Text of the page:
In the process of updating my second book, More Easy Walks in Massachusetts, I headed to Natick with some hiking buddies to see what I could find of the Cochituate Rail Trail. Turns out, the section we found is rather short, less than a quarter of a mile in length, but has some great views of Lake Cochituate.
This is a rail trail in development. I also learned that spring 2019 will bring more construction on this trail system. One mile in Framingham has been paved, but I could find no designated parking.
Where we parked at the end of Chrysler Road in Natick offers access to the railbed, but those comforting “park here for railtrail” signs were nowhere to be found. I get a wee bit nervous when leaving my car in areas with questionable parking, and this lack of designated parking provided a negative tick mark on the “should this go into the book?” form I carry with me on each of these outings (just kidding–the form is in my head!).
We did find a cool pine tree with a root system mostly out of the ground, perched just above the lake. My walking buddies spotted newly dug out sand underneath the suspended roots, a good indication that furry animals of some sort found a safe home inside the pine tree.
Traffic noise from the MassPike, just across the lake, means this will be a walk that has beautiful views, but will not be an escape from civilization, for sure!
When we returned to our parking area, we decided to investigate where the wooded trail led, beyond a fenced, gated area.The gate was wide open. Before long we came within sight of the beach area of Cochituate State Park.
To reach the beach area we would have had to walk over some remaining ice and chose to turn back. The ice was slick, and we saw no reason to risk a fall on the trail. We wondered if the gate is closed and locked during the summer season to prevent access, since visitors pay a fee during warmer months to use the state park.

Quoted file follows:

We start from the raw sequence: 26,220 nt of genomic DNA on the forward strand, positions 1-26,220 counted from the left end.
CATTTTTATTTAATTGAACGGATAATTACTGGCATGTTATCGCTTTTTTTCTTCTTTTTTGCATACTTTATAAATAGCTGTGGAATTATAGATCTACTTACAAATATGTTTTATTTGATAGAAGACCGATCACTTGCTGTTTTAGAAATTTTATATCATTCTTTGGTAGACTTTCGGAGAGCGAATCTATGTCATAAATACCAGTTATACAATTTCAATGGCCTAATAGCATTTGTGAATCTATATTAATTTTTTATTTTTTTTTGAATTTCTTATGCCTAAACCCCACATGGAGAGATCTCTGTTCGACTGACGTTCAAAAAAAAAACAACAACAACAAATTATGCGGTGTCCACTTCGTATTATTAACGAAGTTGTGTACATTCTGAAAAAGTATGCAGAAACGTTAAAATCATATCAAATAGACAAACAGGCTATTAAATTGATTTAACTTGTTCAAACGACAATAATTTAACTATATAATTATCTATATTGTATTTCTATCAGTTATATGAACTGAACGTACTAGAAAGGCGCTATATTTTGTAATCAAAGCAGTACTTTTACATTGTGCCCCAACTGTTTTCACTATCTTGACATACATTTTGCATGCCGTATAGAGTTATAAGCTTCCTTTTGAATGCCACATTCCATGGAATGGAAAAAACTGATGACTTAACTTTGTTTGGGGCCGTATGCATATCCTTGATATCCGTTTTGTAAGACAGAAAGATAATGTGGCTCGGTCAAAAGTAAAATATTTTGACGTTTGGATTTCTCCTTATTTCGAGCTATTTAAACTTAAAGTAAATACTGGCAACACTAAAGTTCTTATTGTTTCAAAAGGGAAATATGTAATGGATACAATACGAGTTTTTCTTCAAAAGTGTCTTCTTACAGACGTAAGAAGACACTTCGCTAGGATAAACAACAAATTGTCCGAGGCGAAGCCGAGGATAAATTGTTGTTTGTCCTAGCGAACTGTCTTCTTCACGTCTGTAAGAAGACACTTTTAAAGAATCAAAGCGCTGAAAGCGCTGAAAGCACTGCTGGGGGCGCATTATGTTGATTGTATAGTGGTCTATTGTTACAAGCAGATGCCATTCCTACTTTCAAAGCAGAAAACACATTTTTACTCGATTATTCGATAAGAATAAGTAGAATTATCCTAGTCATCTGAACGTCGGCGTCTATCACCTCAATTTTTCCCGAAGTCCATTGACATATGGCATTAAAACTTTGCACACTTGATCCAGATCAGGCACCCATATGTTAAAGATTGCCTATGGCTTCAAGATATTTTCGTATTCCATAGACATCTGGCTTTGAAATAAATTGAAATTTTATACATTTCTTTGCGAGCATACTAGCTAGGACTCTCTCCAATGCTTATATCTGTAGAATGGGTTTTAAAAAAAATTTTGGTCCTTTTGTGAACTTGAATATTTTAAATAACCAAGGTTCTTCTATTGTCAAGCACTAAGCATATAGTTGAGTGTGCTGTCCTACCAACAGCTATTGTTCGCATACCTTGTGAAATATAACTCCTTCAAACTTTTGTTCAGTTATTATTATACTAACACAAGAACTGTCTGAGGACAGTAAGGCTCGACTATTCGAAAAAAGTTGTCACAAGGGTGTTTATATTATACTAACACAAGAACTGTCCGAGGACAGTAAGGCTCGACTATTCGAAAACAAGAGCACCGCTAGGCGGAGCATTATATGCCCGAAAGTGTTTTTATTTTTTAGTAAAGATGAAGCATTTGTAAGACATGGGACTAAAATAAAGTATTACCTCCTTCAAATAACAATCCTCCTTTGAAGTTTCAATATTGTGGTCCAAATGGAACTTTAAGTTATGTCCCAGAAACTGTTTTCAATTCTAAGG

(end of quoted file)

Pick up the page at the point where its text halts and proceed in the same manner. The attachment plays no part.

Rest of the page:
Unless I get better information, this trail is not going into the book update. I look forward to visiting the trail when it is finished, but especially because of the parking issues, both in Natick and Framingham, and the fact it will be under construction in the coming year at least, it didn’t make the cut. But I am adding at least fifteen other trails to the second edition, so look for More Easy Walks, 2nd edition to be available by June.
Marjorie Turner Hollman is a personal historian who loves the outdoors, and is the author of Easy Walks in Massachusetts, 2nd edition, More Easy Walks in Massachusetts, 2nd edition, and editor of Easy Walks and Paddles in the Ten Mile River Watershed. Just out is her latest book, Finding Easy Walks Wherever You Are. She has been a freelance writer for numerous local, regional, and national publications for the past 20+ years, has helped numerous families to save their stories, and has recorded multiple veterans oral histories, now housed at the Library of Congress. She is a co-author of the recent community history, Bellingham Now and Then.